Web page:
In our continuing series examining the things that divide Australians, today we look at the gap between old and young:

The Herald Sun has told us about some of today’s youth being “binge-drinking delinquents“, but what else?

  • It is estimated that 1.5 million people under the age of 18 are overweight or obese, 50 percent of which will continue to be obese into adulthood.
  • Melanoma is the most common cancer for people in the 15 to 24 year old age bracket.

We could all list the major causes of death in the elderly, but what about the lesser known health issues?:

  • The poorest 5 percent of elderly men have rates of pneumonia and influenza 53 percent higher than the richest 5 percent. They also suffer from rates of lung cancer 28 percent higher, and strokes are 16 percent more common. Highly disadvantaged elderly women have rates of diabetes 32 percent higher than those who are well off.
  • Rates of depression are higher in aged care facilities than the rest of society, with as many as 51 percent of patients in high-care facilities, and 30 percent of low-care residents reported as suffering depression.

The age difference:

  • In 2004, only 65 percent of men aged between 18 and 24 were religiously affiliated (59 percent of Christianity), in comparison to 82 percent of older men.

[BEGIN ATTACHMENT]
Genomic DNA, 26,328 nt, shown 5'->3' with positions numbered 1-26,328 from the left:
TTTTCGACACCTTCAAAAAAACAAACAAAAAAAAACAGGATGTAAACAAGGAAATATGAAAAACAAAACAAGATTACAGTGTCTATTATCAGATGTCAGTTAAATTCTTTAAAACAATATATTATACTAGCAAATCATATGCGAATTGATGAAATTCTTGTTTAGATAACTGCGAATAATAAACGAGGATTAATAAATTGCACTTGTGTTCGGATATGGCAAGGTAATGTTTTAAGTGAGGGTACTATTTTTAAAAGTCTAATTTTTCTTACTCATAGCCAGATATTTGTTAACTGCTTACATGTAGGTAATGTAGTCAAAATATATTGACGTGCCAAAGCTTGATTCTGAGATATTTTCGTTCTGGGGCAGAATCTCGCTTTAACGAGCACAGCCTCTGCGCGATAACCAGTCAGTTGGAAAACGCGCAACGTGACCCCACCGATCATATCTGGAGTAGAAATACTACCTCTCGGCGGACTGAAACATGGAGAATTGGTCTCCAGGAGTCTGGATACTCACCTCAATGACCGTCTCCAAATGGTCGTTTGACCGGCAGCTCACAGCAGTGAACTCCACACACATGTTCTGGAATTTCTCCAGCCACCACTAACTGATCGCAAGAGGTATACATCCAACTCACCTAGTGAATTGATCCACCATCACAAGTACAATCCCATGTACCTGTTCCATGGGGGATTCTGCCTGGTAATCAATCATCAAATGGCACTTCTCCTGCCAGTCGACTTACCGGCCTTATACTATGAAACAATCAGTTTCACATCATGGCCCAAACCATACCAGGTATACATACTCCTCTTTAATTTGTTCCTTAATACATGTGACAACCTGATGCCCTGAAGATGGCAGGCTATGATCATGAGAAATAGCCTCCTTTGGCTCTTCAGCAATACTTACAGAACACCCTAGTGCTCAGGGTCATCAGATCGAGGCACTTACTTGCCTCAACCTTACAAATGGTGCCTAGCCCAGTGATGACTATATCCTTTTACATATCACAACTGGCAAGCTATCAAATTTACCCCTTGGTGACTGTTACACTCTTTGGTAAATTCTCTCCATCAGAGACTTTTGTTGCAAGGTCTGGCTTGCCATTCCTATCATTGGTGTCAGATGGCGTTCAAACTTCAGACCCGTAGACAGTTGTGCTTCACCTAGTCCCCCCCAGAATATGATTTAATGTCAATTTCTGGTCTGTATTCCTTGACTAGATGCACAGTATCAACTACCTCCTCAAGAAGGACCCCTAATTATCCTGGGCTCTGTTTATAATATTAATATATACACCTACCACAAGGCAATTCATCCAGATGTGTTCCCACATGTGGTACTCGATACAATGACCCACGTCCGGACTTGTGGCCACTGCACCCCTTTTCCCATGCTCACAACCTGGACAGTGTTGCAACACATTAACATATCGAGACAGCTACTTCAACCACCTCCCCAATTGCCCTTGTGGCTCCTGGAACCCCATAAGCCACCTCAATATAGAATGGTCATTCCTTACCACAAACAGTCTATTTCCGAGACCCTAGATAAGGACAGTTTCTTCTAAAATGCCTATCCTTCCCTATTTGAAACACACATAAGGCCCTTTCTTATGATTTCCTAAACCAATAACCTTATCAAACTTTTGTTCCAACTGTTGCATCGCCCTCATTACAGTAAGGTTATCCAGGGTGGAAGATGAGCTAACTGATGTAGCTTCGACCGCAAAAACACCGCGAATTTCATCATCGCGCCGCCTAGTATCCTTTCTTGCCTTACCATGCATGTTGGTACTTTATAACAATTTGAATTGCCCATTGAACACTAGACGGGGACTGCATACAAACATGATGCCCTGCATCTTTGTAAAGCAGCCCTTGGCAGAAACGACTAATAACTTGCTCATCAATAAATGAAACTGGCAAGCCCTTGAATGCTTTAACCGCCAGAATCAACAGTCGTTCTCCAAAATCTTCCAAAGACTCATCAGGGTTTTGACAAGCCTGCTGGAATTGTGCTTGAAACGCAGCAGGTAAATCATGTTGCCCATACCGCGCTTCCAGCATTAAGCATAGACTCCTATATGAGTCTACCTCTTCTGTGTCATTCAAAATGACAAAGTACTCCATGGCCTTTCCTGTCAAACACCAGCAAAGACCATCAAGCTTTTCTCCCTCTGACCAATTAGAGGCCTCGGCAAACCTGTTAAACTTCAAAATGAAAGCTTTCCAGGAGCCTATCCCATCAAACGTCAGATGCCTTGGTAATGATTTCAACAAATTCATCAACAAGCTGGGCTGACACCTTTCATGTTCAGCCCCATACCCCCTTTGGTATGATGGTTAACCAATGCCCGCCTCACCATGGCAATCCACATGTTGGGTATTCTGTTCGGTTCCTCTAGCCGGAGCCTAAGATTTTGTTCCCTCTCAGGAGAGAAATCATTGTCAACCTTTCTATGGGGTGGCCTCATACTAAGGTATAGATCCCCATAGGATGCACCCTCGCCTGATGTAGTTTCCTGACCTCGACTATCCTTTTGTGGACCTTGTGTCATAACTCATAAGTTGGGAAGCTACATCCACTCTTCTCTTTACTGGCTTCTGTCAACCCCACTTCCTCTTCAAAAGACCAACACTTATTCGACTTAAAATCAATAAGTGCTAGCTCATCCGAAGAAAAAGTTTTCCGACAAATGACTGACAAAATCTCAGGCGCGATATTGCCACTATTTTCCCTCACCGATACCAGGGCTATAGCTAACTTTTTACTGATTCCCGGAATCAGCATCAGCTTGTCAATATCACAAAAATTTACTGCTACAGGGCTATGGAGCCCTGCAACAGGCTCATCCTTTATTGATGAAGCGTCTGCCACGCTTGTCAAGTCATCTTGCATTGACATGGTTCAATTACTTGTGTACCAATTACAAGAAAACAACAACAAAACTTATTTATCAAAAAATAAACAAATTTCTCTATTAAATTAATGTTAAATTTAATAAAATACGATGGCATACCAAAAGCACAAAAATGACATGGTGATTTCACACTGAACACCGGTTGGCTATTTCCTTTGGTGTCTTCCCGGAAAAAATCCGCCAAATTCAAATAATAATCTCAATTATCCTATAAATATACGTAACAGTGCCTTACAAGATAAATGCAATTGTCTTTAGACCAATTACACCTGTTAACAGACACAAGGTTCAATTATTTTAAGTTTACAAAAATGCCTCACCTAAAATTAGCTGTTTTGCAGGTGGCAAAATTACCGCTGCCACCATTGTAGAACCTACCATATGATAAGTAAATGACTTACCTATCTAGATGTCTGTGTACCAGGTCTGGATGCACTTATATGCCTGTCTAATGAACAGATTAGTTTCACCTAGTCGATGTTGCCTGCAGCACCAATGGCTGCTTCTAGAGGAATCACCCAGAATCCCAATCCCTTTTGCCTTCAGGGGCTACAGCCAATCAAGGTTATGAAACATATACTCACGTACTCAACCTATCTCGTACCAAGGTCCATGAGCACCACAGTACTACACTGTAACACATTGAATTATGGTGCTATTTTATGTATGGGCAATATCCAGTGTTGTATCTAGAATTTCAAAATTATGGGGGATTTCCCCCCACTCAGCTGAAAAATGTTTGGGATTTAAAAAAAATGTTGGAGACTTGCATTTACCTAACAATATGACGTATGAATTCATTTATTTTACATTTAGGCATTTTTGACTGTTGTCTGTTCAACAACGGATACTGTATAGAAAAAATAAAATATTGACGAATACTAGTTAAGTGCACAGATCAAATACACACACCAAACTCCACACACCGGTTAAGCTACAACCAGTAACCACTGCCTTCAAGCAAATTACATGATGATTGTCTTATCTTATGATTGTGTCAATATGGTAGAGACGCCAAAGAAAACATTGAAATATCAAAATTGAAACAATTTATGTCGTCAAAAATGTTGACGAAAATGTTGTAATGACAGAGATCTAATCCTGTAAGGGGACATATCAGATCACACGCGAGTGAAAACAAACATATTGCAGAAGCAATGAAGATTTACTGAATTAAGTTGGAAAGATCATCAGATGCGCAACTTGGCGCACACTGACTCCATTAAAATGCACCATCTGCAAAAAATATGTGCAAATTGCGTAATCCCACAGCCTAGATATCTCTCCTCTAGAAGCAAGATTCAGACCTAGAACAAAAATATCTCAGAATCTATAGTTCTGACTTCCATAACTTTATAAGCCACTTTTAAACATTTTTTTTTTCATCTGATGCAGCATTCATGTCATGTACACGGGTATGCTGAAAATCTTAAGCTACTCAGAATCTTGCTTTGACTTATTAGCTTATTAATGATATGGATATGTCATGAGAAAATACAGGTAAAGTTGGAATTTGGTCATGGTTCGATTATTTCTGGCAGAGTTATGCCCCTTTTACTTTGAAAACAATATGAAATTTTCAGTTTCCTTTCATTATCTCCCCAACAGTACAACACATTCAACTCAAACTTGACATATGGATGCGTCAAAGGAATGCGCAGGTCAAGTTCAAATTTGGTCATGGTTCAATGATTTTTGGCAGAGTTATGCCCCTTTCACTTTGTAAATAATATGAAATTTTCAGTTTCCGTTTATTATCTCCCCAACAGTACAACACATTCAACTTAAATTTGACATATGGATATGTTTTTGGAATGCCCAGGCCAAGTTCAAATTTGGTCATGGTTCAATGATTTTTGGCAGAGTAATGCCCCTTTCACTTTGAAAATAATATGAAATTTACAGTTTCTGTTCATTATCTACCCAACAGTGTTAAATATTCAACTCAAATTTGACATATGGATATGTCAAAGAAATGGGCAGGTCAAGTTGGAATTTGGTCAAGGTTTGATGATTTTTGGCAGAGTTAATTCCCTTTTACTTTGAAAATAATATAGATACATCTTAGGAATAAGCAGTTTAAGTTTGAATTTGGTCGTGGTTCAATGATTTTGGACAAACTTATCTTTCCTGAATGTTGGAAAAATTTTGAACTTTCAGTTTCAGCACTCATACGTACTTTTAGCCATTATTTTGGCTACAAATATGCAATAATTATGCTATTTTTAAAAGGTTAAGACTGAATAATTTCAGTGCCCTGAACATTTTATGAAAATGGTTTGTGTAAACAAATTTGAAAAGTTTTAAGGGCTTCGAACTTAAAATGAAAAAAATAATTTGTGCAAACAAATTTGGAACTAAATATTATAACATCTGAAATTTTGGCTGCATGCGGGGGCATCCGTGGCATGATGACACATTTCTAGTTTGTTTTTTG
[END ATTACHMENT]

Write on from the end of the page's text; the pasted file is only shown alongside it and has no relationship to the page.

• In 2003, the median age of Australians born in Italy was 63.4 years, 61.0 years for Greece, 56.8 years for Germany and 52.9 years for the United Kingdom. On the other hand, the median age for Australians born in Vietnam was 39.0, South Africa 37.6 and India was 39.9.

Between 1997 and 2051 the number of people aged over 85 years is expected to increase by 5.3 times. Considerations for the future:

  • As a result of the ageing population, Australia will require 10,000 additional nurses by 2010. However, if no one had ever smoked cigarettes, it is estimated that only half of the current healthcare workforce would be required.
  • Between 1996 and 2001, the number of healthcare workers aged over 45 years increased from 31 to 39 percent. 46 percent of doctors are currently aged over 45, creating major problems for the future.

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Peter Fray
Peter Fray
Editor-in-chief of Crikey
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